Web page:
Thursday, April 20, 2006

Sports Culture vs. Jock Culture

Steve Gilliard has an excellent post on the difference between Sports Culture and Jock Culture. Here is a portion of it:

Sports culture is the thing you see every day, it's the t-shirts, the throwback jerseys and the tailgating. It has relatively little to do with athletes. It's about group identity and socialization. The players are a footnote to the team identity. Take AC Milan. People are so passionate about that team, that they protest outside their headquarter for a new manager.

Jock culture is a very different thing. While people love to support teams, that love doesn't always follows to athletes. People like what Barry Bonds can do for the Giants, they have no use for him as a person. Bonds is the personification of what is wrong with jock culture. Arrogant, loud, abusive towards women.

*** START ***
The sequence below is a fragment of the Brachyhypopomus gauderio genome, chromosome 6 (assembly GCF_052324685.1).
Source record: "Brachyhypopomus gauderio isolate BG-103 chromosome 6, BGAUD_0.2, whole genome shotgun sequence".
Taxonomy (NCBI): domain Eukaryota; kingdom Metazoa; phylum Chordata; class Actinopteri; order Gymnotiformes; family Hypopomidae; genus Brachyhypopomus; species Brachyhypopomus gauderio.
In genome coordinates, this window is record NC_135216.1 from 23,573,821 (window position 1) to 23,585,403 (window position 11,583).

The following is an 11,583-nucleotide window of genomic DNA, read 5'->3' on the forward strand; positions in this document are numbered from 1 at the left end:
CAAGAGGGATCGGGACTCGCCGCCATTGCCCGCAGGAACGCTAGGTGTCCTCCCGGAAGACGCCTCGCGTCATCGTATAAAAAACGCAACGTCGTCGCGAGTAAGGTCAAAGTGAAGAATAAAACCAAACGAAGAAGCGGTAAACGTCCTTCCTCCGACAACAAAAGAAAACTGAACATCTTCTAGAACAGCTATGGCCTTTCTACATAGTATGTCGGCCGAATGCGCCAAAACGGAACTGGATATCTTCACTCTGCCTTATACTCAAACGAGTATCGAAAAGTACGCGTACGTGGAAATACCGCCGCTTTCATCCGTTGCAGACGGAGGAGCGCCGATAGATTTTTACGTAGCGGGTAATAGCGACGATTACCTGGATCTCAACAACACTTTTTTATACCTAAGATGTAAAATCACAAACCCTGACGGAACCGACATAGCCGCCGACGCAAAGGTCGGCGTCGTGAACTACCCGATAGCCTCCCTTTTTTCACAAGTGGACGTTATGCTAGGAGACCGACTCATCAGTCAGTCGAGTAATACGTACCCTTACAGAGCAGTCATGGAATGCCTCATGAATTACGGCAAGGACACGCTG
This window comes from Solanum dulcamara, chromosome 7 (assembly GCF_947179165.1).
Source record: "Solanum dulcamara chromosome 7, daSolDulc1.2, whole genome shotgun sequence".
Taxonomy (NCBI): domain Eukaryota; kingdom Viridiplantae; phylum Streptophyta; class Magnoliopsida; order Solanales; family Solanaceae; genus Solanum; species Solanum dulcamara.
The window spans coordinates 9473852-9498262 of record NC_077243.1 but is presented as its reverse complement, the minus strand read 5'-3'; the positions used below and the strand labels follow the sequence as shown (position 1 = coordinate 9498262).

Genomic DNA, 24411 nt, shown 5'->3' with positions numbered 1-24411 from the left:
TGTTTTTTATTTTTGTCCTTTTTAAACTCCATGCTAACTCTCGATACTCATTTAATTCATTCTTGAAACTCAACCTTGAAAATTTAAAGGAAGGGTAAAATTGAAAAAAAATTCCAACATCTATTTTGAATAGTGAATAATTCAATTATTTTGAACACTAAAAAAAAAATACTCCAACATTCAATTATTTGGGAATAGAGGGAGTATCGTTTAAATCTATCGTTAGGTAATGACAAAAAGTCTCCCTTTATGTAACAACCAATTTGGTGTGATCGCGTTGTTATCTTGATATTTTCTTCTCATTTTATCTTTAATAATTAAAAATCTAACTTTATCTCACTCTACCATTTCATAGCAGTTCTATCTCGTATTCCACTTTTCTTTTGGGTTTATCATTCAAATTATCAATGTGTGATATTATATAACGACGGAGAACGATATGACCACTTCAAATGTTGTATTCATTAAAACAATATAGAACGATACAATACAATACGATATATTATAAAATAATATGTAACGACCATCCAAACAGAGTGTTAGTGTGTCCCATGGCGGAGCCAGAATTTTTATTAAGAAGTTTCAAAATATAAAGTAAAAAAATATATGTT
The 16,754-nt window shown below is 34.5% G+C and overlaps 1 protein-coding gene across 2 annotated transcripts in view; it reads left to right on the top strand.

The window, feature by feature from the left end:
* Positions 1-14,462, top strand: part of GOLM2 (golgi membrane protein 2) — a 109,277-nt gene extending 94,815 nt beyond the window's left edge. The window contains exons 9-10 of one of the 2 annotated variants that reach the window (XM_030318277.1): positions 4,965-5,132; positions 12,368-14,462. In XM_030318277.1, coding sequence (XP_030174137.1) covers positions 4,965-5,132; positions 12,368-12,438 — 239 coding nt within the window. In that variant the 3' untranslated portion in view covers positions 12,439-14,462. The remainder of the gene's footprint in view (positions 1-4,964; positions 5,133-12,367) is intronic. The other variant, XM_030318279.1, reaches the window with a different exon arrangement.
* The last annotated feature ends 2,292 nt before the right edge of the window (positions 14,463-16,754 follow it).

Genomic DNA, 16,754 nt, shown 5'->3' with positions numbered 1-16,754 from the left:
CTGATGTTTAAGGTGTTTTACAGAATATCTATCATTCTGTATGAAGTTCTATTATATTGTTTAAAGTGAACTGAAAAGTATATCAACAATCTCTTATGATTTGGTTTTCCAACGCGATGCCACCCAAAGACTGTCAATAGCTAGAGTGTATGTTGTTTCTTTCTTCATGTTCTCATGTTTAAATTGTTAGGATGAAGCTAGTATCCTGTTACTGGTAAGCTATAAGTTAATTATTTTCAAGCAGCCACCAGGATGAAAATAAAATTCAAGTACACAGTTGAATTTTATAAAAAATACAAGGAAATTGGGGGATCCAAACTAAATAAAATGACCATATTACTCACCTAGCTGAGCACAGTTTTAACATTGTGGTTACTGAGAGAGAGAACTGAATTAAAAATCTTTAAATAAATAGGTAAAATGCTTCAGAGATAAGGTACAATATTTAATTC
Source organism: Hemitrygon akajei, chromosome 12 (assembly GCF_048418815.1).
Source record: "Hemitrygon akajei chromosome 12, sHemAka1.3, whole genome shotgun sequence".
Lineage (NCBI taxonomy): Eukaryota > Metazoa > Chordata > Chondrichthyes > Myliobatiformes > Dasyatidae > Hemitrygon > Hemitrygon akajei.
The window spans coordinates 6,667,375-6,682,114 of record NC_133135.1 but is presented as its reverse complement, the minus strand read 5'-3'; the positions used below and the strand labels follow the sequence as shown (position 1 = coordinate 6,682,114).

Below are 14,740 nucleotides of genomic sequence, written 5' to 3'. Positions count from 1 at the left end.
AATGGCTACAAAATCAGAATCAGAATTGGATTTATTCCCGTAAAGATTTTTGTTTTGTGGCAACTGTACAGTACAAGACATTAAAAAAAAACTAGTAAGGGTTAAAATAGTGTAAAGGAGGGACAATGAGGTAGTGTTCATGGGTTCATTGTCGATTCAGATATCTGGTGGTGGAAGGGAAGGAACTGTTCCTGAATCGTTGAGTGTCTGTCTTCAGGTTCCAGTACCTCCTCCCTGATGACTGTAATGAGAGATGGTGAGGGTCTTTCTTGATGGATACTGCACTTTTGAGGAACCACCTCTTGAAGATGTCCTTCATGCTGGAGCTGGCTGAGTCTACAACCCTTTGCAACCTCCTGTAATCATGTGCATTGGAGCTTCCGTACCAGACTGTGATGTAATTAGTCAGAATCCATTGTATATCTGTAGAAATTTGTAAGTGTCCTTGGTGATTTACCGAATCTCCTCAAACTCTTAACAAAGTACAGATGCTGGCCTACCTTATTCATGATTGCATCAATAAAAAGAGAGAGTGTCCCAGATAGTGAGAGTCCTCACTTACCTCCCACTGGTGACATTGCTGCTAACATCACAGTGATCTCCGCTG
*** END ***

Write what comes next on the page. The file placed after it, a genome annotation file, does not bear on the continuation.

Because there is a big divide between the team and the athlete. While rooting for a team is a natural part of adulthood, athletes are often men-children, who are at once possesors of the male ideal, and frighteningly unable to deal with reality. Pro sports is the one area in adult life where paternalism reigns for men. The military is the polar opposite, where young men are encouraged to be responsible, not only for their actions, but to the unit.

Most 23 year olds have responsilbities and duties, at work, within the family, in their personal life. But athletes do not. Athletes have one responsibility, which is to perform. They don't direct their own actions, they don't manage their own affairs, they can even create buffers in their personal life.

The irony is that at the high school and college level, jocks are usually disliked by most students. They are often the parental idea of the perfect child, while to their peers, they're hated. Why? Because they are allowed to terroize their surroundings while receiving praise from adults.

He goes on to talk about effect the Jock Culture has on the way male athletes treat women. I think he describes the life of an elite athlete pretty well.

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